Most asteroids and meteoroids are thought to originate from the splintering of a handful of minor planets formed during the infancy of our solar system a recent study shows. See the artists conception to the left of a small asteroid splintering a much larger one. Most of the asteroids and meteroids are thought to be the shattered remnants of planetesimals – bodies within the early Sun's Heliosphere that never grew large enough to become planets.

The study, in Nature Astronomy, found at least 85 percent of a sample of 200,000 asteroids in the inner Asteroid Belt (which is the main source of meteoroids that make contact with the earth) originate from just five ancient minor planets that were decemated. The names of the ancient planets are Flora, Vesta, Nysa, Polana and Eulalia.

"Some of the remaining 15 percent may also trace their origins to the same group of primordial bodies, but more likely, a few ghost planetesimals", said Stanley Dermott lead author of the study and a theoretical astronomer at the University of Florida.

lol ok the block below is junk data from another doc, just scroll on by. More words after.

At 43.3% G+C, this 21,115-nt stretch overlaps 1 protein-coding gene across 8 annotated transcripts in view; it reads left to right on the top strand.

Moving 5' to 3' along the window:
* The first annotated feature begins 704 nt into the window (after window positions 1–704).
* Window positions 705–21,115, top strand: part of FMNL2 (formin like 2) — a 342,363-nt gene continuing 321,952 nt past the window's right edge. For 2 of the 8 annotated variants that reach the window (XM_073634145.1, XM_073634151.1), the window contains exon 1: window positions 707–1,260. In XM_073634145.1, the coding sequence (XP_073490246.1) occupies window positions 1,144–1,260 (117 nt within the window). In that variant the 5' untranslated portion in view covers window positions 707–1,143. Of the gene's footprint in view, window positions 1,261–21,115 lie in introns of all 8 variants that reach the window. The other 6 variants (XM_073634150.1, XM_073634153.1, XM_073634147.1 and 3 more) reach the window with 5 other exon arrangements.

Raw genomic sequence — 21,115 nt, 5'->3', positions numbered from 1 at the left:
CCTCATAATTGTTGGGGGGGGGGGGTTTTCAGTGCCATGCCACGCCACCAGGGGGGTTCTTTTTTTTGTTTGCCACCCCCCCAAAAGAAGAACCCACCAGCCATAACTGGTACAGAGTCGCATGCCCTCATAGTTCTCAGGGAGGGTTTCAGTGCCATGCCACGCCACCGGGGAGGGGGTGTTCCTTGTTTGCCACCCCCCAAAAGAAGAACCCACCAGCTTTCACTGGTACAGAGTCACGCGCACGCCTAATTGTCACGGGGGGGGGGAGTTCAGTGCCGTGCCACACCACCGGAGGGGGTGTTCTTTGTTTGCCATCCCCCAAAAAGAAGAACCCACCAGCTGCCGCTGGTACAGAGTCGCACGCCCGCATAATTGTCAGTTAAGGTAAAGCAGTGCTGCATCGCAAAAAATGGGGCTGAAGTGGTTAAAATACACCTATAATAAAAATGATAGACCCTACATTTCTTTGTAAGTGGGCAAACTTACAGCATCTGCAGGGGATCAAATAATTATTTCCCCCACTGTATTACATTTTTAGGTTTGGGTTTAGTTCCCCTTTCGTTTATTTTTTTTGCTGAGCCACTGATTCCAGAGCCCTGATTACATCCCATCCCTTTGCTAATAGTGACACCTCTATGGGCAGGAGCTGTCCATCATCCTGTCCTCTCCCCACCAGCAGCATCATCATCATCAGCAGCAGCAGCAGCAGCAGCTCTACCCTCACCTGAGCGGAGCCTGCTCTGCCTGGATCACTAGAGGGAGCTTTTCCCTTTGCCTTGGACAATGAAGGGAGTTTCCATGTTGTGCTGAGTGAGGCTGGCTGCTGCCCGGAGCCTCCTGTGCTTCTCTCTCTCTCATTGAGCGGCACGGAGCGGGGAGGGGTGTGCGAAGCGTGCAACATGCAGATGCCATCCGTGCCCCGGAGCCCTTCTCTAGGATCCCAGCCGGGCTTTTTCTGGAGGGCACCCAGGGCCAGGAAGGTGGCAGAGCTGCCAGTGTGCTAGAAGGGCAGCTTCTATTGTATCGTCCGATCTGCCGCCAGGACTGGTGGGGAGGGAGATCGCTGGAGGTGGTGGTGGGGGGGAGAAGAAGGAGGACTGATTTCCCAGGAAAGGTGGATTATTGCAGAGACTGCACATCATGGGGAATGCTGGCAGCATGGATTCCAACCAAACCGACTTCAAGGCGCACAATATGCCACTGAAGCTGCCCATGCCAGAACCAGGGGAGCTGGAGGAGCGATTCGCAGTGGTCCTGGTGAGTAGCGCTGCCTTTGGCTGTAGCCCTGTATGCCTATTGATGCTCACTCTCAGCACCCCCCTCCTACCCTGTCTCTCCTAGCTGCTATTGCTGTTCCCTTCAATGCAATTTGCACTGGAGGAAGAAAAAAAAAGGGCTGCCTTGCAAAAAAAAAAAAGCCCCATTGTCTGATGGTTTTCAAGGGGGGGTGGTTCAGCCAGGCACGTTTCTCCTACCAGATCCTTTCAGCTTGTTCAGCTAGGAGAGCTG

The ancient planetesimals are considered remnants from the giant cloud of gas and dust that condensed to create the sun, planets, and smaller objets some 4.5 to 5.0 billion years ago. Today, most asteroids and meteoroids orbit the sun in the tightly packed Asteroid Belt located between Mars and Jupiter. (See the Asteroid Belt in the large photo directly above.)  Top

Various Types Of Meteoroids

NWA 869 Meteorite

Chondrites. About 86% of meteorites are chondrites, which are named for the small, round particles they contain. See the chondrite photo to the left. The small round particles, called chondrules, are embedded in molten grains of dust, grit and clay. The chondrules are composed mostly of silicate minerals that appear to have melted while they were free floating objects in space.

Certain types of chondrites also contain small amounts of organic matter, including amino acids, and pre-solar grains. Chondrites are typically about 4.55 billion years old. Chondrites are some of the oldest and most primitive materials in the solar system. Chondrites are often considered to be "the building blocks of the planets".